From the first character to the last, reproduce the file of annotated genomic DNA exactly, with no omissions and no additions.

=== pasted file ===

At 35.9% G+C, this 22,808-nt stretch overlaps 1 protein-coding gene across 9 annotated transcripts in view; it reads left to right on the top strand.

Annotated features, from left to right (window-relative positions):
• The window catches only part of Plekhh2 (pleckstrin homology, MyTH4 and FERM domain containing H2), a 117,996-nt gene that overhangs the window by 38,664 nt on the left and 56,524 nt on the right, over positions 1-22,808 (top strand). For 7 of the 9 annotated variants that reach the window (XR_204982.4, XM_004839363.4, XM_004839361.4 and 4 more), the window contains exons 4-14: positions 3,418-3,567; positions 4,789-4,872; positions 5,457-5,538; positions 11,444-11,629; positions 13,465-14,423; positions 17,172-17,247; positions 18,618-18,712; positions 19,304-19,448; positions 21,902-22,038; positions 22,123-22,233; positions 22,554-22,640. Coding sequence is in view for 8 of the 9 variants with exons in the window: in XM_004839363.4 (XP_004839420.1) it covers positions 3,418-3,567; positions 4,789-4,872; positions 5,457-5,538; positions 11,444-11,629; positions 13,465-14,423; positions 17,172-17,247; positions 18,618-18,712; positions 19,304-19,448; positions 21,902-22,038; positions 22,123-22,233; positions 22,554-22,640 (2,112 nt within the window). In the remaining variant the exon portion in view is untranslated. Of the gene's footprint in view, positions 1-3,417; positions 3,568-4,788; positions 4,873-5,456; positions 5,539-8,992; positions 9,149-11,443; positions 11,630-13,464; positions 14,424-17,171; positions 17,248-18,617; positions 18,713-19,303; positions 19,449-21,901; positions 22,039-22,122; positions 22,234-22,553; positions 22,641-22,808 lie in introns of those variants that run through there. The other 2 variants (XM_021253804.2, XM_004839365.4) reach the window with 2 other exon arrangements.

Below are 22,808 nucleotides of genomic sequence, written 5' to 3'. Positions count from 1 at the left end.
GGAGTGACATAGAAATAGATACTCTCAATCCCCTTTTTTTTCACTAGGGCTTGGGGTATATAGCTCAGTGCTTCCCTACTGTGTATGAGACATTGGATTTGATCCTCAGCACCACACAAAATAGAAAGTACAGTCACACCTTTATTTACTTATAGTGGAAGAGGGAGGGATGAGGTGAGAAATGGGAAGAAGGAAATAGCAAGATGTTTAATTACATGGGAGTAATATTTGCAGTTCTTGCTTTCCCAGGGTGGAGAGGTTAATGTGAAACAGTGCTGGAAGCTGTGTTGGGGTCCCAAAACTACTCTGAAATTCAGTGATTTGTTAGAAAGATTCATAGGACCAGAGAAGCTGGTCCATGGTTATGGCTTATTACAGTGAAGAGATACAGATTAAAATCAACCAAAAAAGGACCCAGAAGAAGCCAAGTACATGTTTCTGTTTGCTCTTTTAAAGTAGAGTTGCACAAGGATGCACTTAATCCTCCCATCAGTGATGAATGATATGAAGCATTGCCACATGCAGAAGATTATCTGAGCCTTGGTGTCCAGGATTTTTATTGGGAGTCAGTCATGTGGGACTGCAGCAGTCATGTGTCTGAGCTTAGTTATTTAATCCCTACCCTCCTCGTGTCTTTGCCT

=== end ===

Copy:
At 35.9% G+C, this 22,808-nt stretch overlaps 1 protein-coding gene across 9 annotated transcripts in view; it reads left to right on the top strand.

Annotated features, from left to right (window-relative positions):
• The window catches only part of Plekhh2 (pleckstrin homology, MyTH4 and FERM domain containing H2), a 117,996-nt gene that overhangs the window by 38,664 nt on the left and 56,524 nt on the right, over positions 1-22,808 (top strand). For 7 of the 9 annotated variants that reach the window (XR_204982.4, XM_004839363.4, XM_004839361.4 and 4 more), the window contains exons 4-14: positions 3,418-3,567; positions 4,789-4,872; positions 5,457-5,538; positions 11,444-11,629; positions 13,465-14,423; positions 17,172-17,247; positions 18,618-18,712; positions 19,304-19,448; positions 21,902-22,038; positions 22,123-22,233; positions 22,554-22,640. Coding sequence is in view for 8 of the 9 variants with exons in the window: in XM_004839363.4 (XP_004839420.1) it covers positions 3,418-3,567; positions 4,789-4,872; positions 5,457-5,538; positions 11,444-11,629; positions 13,465-14,423; positions 17,172-17,247; positions 18,618-18,712; positions 19,304-19,448; positions 21,902-22,038; positions 22,123-22,233; positions 22,554-22,640 (2,112 nt within the window). In the remaining variant the exon portion in view is untranslated. Of the gene's footprint in view, positions 1-3,417; positions 3,568-4,788; positions 4,873-5,456; positions 5,539-8,992; positions 9,149-11,443; positions 11,630-13,464; positions 14,424-17,171; positions 17,248-18,617; positions 18,713-19,303; positions 19,449-21,901; positions 22,039-22,122; positions 22,234-22,553; positions 22,641-22,808 lie in introns of those variants that run through there. The other 2 variants (XM_021253804.2, XM_004839365.4) reach the window with 2 other exon arrangements.

Below are 22,808 nucleotides of genomic sequence, written 5' to 3'. Positions count from 1 at the left end.
GGAGTGACATAGAAATAGATACTCTCAATCCCCTTTTTTTTCACTAGGGCTTGGGGTATATAGCTCAGTGCTTCCCTACTGTGTATGAGACATTGGATTTGATCCTCAGCACCACACAAAATAGAAAGTACAGTCACACCTTTATTTACTTATAGTGGAAGAGGGAGGGATGAGGTGAGAAATGGGAAGAAGGAAATAGCAAGATGTTTAATTACATGGGAGTAATATTTGCAGTTCTTGCTTTCCCAGGGTGGAGAGGTTAATGTGAAACAGTGCTGGAAGCTGTGTTGGGGTCCCAAAACTACTCTGAAATTCAGTGATTTGTTAGAAAGATTCATAGGACCAGAGAAGCTGGTCCATGGTTATGGCTTATTACAGTGAAGAGATACAGATTAAAATCAACCAAAAAAGGACCCAGAAGAAGCCAAGTACATGTTTCTGTTTGCTCTTTTAAAGTAGAGTTGCACAAGGATGCACTTAATCCTCCCATCAGTGATGAATGATATGAAGCATTGCCACATGCAGAAGATTATCTGAGCCTTGGTGTCCAGGATTTTTATTGGGAGTCAGTCATGTGGGACTGCAGCAGTCATGTGTCTGAGCTTAGTTATTTAATCCCTACCCTCCTCGTGTCTTTGCCT